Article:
How to sort a LinkedList in Java? Example Tutorial

Since LinkedList implements the java.util.List interface, you can sort the LinkedList by using Collections.sort() method, just like you sort an ArrayList. Since LinkedList class implements the linked list data structure which doesn't provide random access based upon the index, sorting is quite expensive. In order to access any element, you need to first traverse through that element which is O(n) operator. This method uses an efficient strategy to handle this scenario. It first copies the contents of LinkedList to an array, sorts the array and copies it back. So it's as efficient as sorting an ArrayList. By default Collections.sort() arrange elements of linked list into their natural order of sorting but it also accepts a Comparator, which can be used to sort elements in custom order. Java 8 also introduced a new sort() method on the java.util.List interface itself, which means you no longer need Collections.sort() to sort a LinkedList, you can do directly by calling the LinkedList.sort() method in Java 8. See Java SE 8 for Really Impatient to learn more about new features of Java 8. In this article, I'll show you a couple of examples of sorting LinkedList in Java.


Java Development Kit comes with Java API, which has sample implementation for many common data structure e.g. array, hash table, red-black tree etc. The LinkedList class is an implementation of doubly linked list, which allows traversal in both direction e.g. from head to tail and vice-versa. For a detailed description of red-black trees, see a good data structure and algorithm book e.g. Introduction to Algorithms By Thomas Cormen, Charles Leiserson, Ronald Rivest and Clifford Stein.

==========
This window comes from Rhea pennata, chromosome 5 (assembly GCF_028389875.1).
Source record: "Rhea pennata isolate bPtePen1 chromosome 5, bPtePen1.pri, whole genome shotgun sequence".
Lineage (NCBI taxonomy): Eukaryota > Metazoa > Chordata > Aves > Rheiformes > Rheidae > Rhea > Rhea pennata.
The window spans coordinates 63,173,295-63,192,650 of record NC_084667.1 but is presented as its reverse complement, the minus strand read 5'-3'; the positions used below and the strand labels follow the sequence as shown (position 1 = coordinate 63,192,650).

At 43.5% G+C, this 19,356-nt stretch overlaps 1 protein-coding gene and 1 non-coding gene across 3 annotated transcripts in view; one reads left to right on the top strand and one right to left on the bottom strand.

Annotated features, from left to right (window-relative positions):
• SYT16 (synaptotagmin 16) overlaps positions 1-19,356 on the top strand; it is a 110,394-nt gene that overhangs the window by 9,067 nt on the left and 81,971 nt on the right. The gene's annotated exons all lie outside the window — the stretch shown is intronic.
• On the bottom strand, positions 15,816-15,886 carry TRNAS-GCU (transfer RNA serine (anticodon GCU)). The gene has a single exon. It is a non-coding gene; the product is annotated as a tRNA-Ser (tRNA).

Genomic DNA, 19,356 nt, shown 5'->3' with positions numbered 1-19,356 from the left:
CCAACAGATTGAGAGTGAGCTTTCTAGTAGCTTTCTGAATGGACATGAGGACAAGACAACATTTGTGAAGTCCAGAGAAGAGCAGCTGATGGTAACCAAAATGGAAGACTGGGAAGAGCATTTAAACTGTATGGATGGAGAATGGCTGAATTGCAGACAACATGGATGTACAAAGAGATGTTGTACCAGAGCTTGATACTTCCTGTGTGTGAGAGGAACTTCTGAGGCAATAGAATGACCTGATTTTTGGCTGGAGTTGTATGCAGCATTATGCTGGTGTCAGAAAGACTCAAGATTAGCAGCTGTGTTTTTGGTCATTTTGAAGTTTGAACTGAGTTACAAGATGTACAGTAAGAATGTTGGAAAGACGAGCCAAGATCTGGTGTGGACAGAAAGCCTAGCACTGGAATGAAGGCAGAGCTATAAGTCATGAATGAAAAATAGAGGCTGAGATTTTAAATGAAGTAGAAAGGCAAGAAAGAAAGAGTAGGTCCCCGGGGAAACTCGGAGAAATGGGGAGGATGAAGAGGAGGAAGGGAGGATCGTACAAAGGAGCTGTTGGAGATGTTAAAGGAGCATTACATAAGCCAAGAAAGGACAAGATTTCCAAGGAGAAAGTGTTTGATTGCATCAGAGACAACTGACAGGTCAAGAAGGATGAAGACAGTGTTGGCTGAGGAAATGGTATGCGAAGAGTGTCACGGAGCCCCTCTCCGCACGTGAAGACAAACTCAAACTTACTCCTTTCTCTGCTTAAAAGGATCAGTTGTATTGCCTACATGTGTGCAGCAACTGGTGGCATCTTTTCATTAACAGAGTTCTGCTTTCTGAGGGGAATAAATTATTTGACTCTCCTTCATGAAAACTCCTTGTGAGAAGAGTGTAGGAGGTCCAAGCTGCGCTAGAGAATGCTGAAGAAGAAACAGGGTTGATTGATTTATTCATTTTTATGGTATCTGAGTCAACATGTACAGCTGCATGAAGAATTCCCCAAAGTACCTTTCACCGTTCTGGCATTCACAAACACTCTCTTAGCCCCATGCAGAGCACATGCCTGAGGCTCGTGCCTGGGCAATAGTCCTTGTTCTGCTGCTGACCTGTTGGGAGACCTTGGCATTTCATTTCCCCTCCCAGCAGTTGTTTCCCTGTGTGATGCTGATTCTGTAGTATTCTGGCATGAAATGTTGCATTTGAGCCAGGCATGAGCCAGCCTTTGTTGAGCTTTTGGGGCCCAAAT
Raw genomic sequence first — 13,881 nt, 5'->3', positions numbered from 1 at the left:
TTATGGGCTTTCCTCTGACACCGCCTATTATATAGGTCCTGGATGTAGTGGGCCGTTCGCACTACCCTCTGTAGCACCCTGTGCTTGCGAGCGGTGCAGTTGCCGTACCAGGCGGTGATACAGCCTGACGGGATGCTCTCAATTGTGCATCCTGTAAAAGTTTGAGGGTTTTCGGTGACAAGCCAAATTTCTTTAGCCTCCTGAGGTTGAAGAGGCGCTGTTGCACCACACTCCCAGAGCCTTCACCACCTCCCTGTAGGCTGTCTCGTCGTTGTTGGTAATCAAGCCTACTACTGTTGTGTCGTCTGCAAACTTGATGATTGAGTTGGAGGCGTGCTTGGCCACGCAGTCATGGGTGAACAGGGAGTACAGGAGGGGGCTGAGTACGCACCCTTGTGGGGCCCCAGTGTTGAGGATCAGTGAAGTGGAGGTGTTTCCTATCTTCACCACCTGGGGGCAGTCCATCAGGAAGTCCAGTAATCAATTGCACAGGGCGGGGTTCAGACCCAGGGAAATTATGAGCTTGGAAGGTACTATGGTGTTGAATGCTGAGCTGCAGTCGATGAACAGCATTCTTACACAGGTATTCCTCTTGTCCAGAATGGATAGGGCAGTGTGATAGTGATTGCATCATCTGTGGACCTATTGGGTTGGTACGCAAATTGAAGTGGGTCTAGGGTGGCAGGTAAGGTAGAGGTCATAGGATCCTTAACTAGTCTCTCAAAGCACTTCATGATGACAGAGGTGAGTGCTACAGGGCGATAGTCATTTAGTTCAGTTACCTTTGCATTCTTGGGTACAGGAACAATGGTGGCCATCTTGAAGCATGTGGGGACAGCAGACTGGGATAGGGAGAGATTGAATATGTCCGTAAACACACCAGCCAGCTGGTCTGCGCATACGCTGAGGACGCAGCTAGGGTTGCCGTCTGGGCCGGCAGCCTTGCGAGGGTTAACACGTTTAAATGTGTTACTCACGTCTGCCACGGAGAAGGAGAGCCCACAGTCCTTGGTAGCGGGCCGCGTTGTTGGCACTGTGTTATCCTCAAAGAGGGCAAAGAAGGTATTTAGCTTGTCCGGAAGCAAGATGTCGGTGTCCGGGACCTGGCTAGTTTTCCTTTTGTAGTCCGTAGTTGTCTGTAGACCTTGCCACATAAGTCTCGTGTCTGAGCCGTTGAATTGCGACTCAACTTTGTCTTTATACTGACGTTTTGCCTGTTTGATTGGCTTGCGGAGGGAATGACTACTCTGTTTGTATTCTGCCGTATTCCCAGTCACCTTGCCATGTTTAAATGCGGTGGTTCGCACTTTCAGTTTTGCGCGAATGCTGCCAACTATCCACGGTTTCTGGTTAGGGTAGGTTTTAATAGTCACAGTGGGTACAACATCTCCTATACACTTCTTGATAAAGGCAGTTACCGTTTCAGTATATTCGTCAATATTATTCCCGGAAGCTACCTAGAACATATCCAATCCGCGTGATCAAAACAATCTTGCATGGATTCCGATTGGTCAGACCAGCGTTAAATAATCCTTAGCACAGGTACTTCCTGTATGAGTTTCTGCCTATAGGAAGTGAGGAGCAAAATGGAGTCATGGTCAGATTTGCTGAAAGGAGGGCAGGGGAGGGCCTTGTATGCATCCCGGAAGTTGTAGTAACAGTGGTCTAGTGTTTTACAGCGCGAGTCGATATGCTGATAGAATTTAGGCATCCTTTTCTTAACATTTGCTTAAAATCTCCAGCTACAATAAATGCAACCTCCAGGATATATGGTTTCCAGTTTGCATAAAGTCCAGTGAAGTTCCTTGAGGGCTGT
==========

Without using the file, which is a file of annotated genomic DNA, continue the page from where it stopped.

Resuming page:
2 Ways to sort a LinkedList in Java




Sorting LinkedList using Collections.sort() in Java

Thre are 2 ways to sort the LinkedList using Collection.sort() method, first, in the natural order which is imposed by the Comparable interface i.e. String are sorted in lexicographic order, Integers are sorted in numeric order and Dates are sorted in chronological order. On the second way, You can use pass your own Comparator to define the sorting strategy e.g. you can sort the LinkedList of String on their length as we have done in the second example in our program. This method of sorting is available in Java since Java 1.2, hence, you can use it most of the JDK.


Sorting LinkedList with Collecitons.sort() method in natural order
Collections.sort(singlyLinkedList);

Sorting LinkedList using Collection.sort() and Comparator in Java
Collections.sort(singlyLinkedList, new Comparator<String>() {
@Override
public int compare(String s1, String s2) {
return s1.length() - s2.length();
} } );

You can see that I have used an Anonymous class to implement the Comparator interface, from Java 8 onwards you can use the lambda expression to implement any SAM class or interface e.g. Runnable, EventListener or Comparator as shown here

Using lambda expression reduces the clutter generated via boilerplate code and makes the code more readable. See Java SE 8 for Really Impatient to learn more about lambda expression in Java 8. 

How to sort a LinkedList in Java



Sorting LinkedList using List.sort() in Java 8
This is a relatively new way to sort LinkedList in Java. It is only available from Java 8 onward. Instead of calling Collections.sort(), you just call the list.sort() method. It behaves similarly to Collections.sort(), actually internally it just calls the Collection.sort() method as shown below: